**This section of sample problems and solutions is a part of** **The Actuary’s Free Study Guide for Exam 6, authored by Mr. Stolyarov. This is Section 65 of the Study Guide. See an index of all sections by following the link in this paragraph.**

**Formula 65.1:**

LDF from nth report to ultimate for excess layer from c to d = (f(c) – f(d))/(ec,n – ed,n)

c = Lower bound of excess layer

d = Upper bound of excess layer

f(c) = ratio of ultimate losses in excess of c to ultimate ground-up losses

f(d) = ratio of ultimate losses in excess of d to ultimate ground-up losses

ec,n = ratio of nth-report losses in excess of c to ultimate ground-up losses

ed,n = ratio of nth-report losses in excess of d to ultimate ground-up losses

**Source:**

Pinto, E.; and Gogol, D.F., “An Analysis of Excess Loss Development,” *PCAS* LXXIV, 1987, pp. 227-255.

**Original Problems and Solutions from The Actuary’s Free Study Guide**

**The following information applies to all problems in this section.**

Ultimate ground-up losses: $3,400,000

Ultimate losses in excess of $25,000: $3,000,000

Ultimate losses in excess of $50,000: $2,100,000

Ultimate losses in excess of $100,000: $1,200,000

Ultimate losses in excess of $200,000: $500,000

Ultimate losses in excess of $500,000: $350,000

Excess loss development factor from 39 months to ultimate for losses in excess of $25,000: 2.55

Excess loss development factor from 39 months to ultimate for losses in excess of $50,000: 2.89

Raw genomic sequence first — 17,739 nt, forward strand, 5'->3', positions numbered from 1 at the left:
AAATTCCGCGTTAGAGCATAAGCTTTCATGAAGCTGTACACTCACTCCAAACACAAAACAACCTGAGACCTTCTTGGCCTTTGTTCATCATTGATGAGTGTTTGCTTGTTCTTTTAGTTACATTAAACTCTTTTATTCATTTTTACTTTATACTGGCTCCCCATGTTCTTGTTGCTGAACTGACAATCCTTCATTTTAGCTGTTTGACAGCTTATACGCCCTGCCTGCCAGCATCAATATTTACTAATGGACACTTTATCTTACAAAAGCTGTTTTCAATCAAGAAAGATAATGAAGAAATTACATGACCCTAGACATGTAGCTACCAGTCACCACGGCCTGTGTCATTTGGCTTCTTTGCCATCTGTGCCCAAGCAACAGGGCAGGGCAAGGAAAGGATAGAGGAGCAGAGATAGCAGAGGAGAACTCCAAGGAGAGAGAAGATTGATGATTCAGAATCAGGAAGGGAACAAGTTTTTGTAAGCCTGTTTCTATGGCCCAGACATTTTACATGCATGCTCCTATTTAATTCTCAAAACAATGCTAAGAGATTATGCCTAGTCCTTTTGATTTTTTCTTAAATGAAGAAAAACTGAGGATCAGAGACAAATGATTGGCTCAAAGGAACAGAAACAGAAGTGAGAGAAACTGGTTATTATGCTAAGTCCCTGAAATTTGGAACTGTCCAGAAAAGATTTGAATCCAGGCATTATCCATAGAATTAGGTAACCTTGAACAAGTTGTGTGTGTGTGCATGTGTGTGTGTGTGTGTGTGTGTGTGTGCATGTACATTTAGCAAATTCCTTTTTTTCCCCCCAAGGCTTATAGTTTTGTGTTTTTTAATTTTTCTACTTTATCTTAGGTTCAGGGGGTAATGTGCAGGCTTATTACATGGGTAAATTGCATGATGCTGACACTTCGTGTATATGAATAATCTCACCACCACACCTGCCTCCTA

Excess loss development factor from 39 months to ultimate for losses in excess of $100,000: 3.35

Excess loss development factor from 39 months to ultimate for losses in excess of $200,000: 4.13

Excess loss development factor from 39 months to ultimate for losses in excess of $500,000: 5.56

**Problem S6-65-1.** What is the 39-month-to-ultimate excess loss development factor for the layer $25,000 in excess of $25,000?

**Solution S6-65-1.** We use Formula 65.1:

LDF from nth report to ultimate for excess layer from c to d = (f(c) – f(d))/(ec,n – ed,n)

In this case, the desired LDF is (f(25000) – f(50000))/(e25000,39 months – e50000,39 months)

We calculate f(25000) = $3,000,000/$3,400,000 = 15/17.

We calculate f(50000) = $2,100,000/$3,400,000 = 21/34

We recall that the ec,n and ed,n are ratios of nth-report excess losses to ultimate ground-up losses. To use the excess loss development factors (nth report excess loss)/(ultimate excess loss), we need to multiply f(c) and f(d) by (nth report excess loss)/(ultimate excess losses), or, equivalently, divide by the excess loss development factors.

Thus, e25000,39 months = (15/17)/2.55

e50000,39 months = (21/34)/2.89

Thus, the desired LDF is (15/17 – 21/34)/((15/17)/2.55 – (21/34)/2.89) = **2.000769231**

**Problem S6-65-2.** What is the 39-month-to-ultimate excess loss development factor for the layer $75,000 in excess of $25,000?

**Solution S6-65-2.** We use Formula 65.1:

LDF from nth report to ultimate for excess layer from c to d = (f(c) – f(d))/(ec,n – ed,n)